The state will no longer terminate eligible recipients without sending translated forms and complete information, ending practices that cost countless beneficiaries their critical healthcare
LOS ANGELES, CA – Before advocacy organizations sued the state in 2014, hundreds of thousands of termination notices were sent out each month informing Medi-Cal recipients across California they would lose their healthcare because they failed to complete renewal forms. But many of those being terminated had no way of knowing they had to complete the forms, which the state failed to translate into the primary languages spoken by many Californians. The state’s forms—already some of the most confusing in the nation—were incomprehensible to many recipients.
“The process was so broken it seemed as though the intention was to push beneficiaries off of Medi-Cal,” said Helen Tran, an attorney with Neighborhood Legal Services of Los Angeles County who represents the plaintiffs. “Not only were people terminated without proper notice, they were also never told that they had 90 days to rectify the situation and restore their benefits without having to reapply.”
A coalition of legal services groups sued the state to improve the process and prevent wrongful terminations. Plaintiffs in the lawsuit included organizations serving impacted communities.
“So many people were calling us for help after learning they had lost their coverage when they were denied care at the doctor’s office or clinic or dialysis center,” said Jenny Seon, whose organization—the Korean Resource Center—served as a plaintiff in the case.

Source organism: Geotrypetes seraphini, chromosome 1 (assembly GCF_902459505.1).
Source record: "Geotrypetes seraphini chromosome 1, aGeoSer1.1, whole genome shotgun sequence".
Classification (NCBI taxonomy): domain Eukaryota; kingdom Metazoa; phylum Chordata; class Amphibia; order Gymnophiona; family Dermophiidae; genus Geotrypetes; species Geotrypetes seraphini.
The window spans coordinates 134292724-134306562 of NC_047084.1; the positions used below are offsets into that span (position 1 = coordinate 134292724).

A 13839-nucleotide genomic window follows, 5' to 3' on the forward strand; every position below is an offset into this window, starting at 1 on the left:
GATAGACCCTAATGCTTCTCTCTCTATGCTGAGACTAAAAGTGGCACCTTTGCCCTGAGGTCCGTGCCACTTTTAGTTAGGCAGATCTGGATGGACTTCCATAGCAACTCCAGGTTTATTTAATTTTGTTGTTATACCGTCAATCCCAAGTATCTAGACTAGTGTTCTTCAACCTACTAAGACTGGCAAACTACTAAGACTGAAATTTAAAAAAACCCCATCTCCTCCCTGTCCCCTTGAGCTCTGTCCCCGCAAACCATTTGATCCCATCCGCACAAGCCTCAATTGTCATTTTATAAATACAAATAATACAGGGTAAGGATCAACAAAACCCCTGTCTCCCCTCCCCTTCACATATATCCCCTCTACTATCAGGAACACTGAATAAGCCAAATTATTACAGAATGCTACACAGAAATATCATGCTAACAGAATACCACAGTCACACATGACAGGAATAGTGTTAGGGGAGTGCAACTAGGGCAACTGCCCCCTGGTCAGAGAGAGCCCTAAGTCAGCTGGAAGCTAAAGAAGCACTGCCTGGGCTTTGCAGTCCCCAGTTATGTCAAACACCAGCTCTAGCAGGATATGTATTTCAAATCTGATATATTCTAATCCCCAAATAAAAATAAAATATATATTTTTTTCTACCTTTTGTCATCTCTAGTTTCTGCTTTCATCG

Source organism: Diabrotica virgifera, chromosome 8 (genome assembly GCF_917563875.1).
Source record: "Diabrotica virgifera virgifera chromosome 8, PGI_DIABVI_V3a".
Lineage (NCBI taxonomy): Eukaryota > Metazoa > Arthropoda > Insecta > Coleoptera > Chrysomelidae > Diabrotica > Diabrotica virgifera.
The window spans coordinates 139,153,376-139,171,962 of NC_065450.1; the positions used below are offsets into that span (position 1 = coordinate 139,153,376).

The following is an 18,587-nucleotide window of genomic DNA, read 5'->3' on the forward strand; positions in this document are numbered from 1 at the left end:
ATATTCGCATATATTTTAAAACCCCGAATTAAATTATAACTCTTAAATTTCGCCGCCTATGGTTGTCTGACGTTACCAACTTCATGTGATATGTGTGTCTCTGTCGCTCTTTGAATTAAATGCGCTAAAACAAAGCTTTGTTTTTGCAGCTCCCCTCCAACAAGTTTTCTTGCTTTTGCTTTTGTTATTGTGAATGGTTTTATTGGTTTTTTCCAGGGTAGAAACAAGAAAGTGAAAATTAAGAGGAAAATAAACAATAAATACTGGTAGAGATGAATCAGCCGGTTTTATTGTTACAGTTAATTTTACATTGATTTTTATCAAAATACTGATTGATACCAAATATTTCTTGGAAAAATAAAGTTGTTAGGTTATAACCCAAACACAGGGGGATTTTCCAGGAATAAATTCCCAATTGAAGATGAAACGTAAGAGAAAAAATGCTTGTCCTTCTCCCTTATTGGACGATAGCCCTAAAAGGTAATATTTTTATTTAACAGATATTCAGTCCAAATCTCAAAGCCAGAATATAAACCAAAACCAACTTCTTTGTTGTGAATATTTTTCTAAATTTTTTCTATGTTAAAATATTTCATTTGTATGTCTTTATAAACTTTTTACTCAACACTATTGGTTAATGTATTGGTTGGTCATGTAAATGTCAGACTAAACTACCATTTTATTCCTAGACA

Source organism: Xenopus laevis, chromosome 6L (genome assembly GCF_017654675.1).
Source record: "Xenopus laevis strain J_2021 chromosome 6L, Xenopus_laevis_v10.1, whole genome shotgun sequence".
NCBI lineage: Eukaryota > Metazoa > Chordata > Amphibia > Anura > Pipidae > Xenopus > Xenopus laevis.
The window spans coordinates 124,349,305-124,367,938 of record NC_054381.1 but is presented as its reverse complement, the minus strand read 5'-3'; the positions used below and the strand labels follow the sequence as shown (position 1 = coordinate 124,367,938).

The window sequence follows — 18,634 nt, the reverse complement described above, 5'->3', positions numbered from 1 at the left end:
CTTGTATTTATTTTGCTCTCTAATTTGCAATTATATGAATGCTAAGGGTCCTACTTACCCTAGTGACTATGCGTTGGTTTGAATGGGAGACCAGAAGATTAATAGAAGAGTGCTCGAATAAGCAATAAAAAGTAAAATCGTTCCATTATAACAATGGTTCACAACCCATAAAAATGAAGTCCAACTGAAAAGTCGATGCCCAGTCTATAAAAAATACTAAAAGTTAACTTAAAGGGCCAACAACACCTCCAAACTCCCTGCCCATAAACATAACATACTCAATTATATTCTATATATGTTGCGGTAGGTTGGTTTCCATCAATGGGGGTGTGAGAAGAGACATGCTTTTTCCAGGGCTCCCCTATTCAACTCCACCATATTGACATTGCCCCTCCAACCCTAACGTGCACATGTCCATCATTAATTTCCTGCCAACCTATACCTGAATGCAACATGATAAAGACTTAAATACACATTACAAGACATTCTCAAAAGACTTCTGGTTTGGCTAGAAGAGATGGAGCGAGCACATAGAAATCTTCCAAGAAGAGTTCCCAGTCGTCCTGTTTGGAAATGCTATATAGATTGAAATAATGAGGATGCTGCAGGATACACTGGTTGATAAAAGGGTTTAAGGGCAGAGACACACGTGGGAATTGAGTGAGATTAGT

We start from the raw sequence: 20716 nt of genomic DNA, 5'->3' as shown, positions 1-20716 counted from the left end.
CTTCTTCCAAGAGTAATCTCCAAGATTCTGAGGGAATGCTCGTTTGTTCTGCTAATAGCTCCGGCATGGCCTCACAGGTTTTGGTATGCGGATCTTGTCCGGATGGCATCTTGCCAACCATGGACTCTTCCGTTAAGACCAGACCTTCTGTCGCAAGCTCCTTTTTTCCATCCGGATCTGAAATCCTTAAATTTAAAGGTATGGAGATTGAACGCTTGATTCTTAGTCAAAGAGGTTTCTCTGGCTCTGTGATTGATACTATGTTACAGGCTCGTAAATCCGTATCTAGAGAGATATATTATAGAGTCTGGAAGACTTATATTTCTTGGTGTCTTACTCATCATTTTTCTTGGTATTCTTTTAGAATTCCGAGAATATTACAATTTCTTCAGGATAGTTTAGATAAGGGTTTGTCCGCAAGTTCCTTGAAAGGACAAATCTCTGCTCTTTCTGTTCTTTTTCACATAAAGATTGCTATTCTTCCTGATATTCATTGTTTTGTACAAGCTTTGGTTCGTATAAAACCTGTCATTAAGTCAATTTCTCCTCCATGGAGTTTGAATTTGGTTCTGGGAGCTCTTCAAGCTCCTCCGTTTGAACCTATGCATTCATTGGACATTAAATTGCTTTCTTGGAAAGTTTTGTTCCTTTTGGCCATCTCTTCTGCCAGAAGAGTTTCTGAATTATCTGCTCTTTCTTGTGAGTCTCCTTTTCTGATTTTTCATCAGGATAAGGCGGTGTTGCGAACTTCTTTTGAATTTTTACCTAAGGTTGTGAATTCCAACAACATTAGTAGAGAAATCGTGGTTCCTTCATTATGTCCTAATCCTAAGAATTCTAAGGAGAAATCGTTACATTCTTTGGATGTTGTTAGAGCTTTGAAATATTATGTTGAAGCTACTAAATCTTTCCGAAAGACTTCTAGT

A settlement earlier this month helps ensure significantly improved renewal forms and other critical notices that go out to Medi-Cal beneficiaries, requires translation of this information into the state’s 11 most prevalent non-English languages, and ensures recipients are informed of their right to restore their benefits.
“We are pleased that the state has agreed to these basic protocols,” said plaintiffs’ attorney Cori Racela of Western Center on Law & Poverty. “Now, when a person gets a Medi-Cal termination notice, they are told what eligibility information is missing, about their right to reinstate Medi-Cal, and—if the person’s primary language is Arabic, Armenian, Cambodian, Chinese, Farsi, Hmong, Korean, Russian, Spanish, Tagalog, or Vietnamese—they get this critical information in that language.”
The coalition of legal groups—including the Legal Aid Foundation of Los Angeles, Kirkland and Ellis LLP, Bay Area Legal Aid, and Asian Americans Advancing Justice – Los Angeles, and the National Health Law Program—brought the lawsuit on behalf of nonprofit organizations that help people with limited English proficiency access their health benefits. The Korean Community Center of the East Bay and the Los Angeles-based Korean Resource Center were seeing an influx of people who were shocked to learn they no longer had healthcare benefits.
“We were getting so many calls from people with serious medical needs,” said June Lee from the Korean Community Center of the East Bay.
People receiving termination notices who need assistance should contact their local legal aid program at 1-888-804-3536.